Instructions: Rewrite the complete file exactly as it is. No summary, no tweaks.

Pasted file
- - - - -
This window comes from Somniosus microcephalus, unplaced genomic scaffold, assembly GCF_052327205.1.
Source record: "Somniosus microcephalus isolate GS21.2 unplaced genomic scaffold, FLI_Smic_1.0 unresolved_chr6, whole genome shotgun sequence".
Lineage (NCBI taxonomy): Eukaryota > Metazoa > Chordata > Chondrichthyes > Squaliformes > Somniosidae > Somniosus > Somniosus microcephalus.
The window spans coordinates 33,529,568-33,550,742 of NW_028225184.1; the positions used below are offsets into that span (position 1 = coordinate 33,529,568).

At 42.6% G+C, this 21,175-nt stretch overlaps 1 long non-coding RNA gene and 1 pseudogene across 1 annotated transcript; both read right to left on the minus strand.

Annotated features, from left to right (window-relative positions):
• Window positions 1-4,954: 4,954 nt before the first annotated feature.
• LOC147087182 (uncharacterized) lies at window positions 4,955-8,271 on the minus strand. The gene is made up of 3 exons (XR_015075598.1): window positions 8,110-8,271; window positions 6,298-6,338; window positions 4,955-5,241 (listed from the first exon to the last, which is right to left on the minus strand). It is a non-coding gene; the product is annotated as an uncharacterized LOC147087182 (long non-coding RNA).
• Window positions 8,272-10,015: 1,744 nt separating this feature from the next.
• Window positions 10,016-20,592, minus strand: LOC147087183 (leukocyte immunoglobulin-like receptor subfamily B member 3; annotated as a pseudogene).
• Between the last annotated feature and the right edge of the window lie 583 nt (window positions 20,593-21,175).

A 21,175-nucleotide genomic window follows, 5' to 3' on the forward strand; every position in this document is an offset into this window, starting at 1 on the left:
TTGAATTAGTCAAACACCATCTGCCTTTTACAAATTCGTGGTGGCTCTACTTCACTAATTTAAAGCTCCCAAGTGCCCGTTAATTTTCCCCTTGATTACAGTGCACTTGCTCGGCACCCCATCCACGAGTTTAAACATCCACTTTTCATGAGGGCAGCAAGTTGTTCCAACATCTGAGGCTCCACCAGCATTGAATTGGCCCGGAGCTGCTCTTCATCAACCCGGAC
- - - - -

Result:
This window comes from Somniosus microcephalus, unplaced genomic scaffold, assembly GCF_052327205.1.
Source record: "Somniosus microcephalus isolate GS21.2 unplaced genomic scaffold, FLI_Smic_1.0 unresolved_chr6, whole genome shotgun sequence".
Lineage (NCBI taxonomy): Eukaryota > Metazoa > Chordata > Chondrichthyes > Squaliformes > Somniosidae > Somniosus > Somniosus microcephalus.
The window spans coordinates 33,529,568-33,550,742 of NW_028225184.1; the positions used below are offsets into that span (position 1 = coordinate 33,529,568).

At 42.6% G+C, this 21,175-nt stretch overlaps 1 long non-coding RNA gene and 1 pseudogene across 1 annotated transcript; both read right to left on the minus strand.

Annotated features, from left to right (window-relative positions):
• Window positions 1-4,954: 4,954 nt before the first annotated feature.
• LOC147087182 (uncharacterized) lies at window positions 4,955-8,271 on the minus strand. The gene is made up of 3 exons (XR_015075598.1): window positions 8,110-8,271; window positions 6,298-6,338; window positions 4,955-5,241 (listed from the first exon to the last, which is right to left on the minus strand). It is a non-coding gene; the product is annotated as an uncharacterized LOC147087182 (long non-coding RNA).
• Window positions 8,272-10,015: 1,744 nt separating this feature from the next.
• Window positions 10,016-20,592, minus strand: LOC147087183 (leukocyte immunoglobulin-like receptor subfamily B member 3; annotated as a pseudogene).
• Between the last annotated feature and the right edge of the window lie 583 nt (window positions 20,593-21,175).

A 21,175-nucleotide genomic window follows, 5' to 3' on the forward strand; every position in this document is an offset into this window, starting at 1 on the left:
TTGAATTAGTCAAACACCATCTGCCTTTTACAAATTCGTGGTGGCTCTACTTCACTAATTTAAAGCTCCCAAGTGCCCGTTAATTTTCCCCTTGATTACAGTGCACTTGCTCGGCACCCCATCCACGAGTTTAAACATCCACTTTTCATGAGGGCAGCAAGTTGTTCCAACATCTGAGGCTCCACCAGCATTGAATTGGCCCGGAGCTGCTCTTCATCAACCCGGAC